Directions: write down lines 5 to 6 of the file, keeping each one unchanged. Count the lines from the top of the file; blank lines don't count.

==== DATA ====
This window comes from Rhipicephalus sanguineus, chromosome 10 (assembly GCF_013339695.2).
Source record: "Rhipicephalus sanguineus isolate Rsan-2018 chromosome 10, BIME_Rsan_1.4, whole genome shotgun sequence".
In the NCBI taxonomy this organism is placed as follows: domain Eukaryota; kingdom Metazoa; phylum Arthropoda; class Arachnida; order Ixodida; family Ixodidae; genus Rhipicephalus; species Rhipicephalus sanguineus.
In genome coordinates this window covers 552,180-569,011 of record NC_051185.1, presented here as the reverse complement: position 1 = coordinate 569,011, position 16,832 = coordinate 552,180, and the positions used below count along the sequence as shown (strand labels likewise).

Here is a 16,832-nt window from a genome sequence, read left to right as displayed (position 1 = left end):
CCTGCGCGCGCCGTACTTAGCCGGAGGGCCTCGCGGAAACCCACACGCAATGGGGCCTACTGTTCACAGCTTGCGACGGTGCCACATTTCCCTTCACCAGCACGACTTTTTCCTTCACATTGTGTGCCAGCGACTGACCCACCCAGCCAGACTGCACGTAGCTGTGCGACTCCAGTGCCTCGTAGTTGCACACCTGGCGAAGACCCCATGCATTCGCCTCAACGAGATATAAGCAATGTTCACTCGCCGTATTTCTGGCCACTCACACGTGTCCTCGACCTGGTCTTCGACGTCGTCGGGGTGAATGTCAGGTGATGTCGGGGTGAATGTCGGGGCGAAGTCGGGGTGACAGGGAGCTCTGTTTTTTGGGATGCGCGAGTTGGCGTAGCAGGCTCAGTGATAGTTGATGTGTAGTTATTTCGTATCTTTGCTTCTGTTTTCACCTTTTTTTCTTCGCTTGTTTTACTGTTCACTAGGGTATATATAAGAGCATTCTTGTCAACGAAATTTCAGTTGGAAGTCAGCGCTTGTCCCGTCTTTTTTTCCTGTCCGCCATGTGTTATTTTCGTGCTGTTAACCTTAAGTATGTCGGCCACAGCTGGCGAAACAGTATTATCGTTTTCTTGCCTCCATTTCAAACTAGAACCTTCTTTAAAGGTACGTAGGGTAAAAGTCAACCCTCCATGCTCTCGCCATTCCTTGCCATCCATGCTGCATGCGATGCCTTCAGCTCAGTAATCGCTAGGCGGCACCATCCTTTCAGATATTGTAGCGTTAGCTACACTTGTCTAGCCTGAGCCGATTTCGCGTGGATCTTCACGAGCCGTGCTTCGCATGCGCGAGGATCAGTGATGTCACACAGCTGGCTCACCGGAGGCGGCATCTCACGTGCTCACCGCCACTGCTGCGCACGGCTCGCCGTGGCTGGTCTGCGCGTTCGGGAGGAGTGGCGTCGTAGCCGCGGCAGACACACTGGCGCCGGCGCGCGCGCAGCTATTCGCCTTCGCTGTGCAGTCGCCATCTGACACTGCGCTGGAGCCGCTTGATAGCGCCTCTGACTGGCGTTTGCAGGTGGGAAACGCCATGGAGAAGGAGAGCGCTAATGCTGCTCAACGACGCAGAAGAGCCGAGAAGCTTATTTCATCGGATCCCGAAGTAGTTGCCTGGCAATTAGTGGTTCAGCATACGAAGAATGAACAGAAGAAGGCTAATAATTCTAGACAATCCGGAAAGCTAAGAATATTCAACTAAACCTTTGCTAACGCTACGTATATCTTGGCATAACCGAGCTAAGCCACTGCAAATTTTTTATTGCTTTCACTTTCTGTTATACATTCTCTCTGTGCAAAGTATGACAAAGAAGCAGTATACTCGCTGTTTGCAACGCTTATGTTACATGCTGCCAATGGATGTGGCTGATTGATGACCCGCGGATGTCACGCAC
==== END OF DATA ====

Here is a 16,832-nt window from a genome sequence, read left to right as displayed (position 1 = left end):
CCTGCGCGCGCCGTACTTAGCCGGAGGGCCTCGCGGAAACCCACACGCAATGGGGCCTACTGTTCACAGCTTGCGACGGTGCCACATTTCCCTTCACCAGCACGACTTTTTCCTTCACATTGTGTGCCAGCGACTGACCCACCCAGCCAGACTGCACGTAGCTGTGCGACTCCAGTGCCTCGTAGTTGCACACCTGGCGAAGACCCCATGCATTCGCCTCAACGAGATATAAGCAATGTTCACTCGCCGTATTTCTGGCCACTCACACGTGTCCTCGACCTGGTCTTCGACGTCGTCGGGGTGAATGTCAGGTGATGTCGGGGTGAATGTCGGGGCGAAGTCGGGGTGACAGGGAGCTCTGTTTTTTGGGATGCGCGAGTTGGCGTAGCAGGCTCAGTGATAGTTGATGTGTAGTTATTTCGTATCTTTGCTTCTGTTTTCACCTTTTTTTCTTCGCTTGTTTTACTGTTCACTAGGGTATATATAAGAGCATTCTTGTCAACGAAATTTCAGTTGGAAGTCAGCGCTTGTCCCGTCTTTTTTTCCTGTCCGCCATGTGTTATTTTCGTGCTGTTAACCTTAAGTATGTCGGCCACAGCTGGCGAAACAGTATTATCGTTTTCTTGCCTCCATTTCAAACTAGAACCTTCTTTAAAGGTACGTAGGGTAAAAGTCAACCCTCCATGCTCTCGCCATTCCTTGCCATCCATGCTGCATGCGATGCCTTCAGCTCAGTAATCGCTAGGCGGCACCATCCTTTCAGATATTGTAGCGTTAGCTACACTTGTCTAGCCTGAGCCGATTTCGCGTGGATCTTCACGAGCCGTGCTTCGCATGCGCGAGGATCAGTGATGTCACACAGCTGGCTCACCGGAGGCGGCATCTCACGTGCTCACCGCCACTGCTGCGCACGGCTCGCCGTGGCTGGTCTGCGCGTTCGGGAGGAGTGGCGTCGTAGCCGCGGCAGACACACTGGCGCCGGCGCGCGCGCAGCTATTCGCCTTCGCTGTGCAGTCGCCATCTGACACTGCGCTGGAGCCGCTTGATAGCGCCTCTGACTGGCGTTTGCAGGTGGGAAACGCCATGGAGAAGGAGAGCGCTAATGCTGCTCAACGACGCAGAAGAGCCGAGAAGCTTATTTCATCGGATCCCGAAGTAGTTGCCTGGCAATTAGTGGTTCAGCATACGAAGAATGAACAGAAGAAGGCTAATAATTCTAGACAATCCGGAAAGCTAAGAATATTCAACTAAACCTTTGCTAACGCTACGTATATCTTGGCATAACCGAGCTAAGCCACTGCAAATTTTTTATTGCTTTCACTTTCTGTTATACATTCTCTCTGTGCAAAGTATGACAAAGAAGCAGTATACTCGCTGTTTGCAACGCTTATGTTACATGCTGCCAATGGATGTGGCTGATTGATGACCCGCGGATGTCACGCAC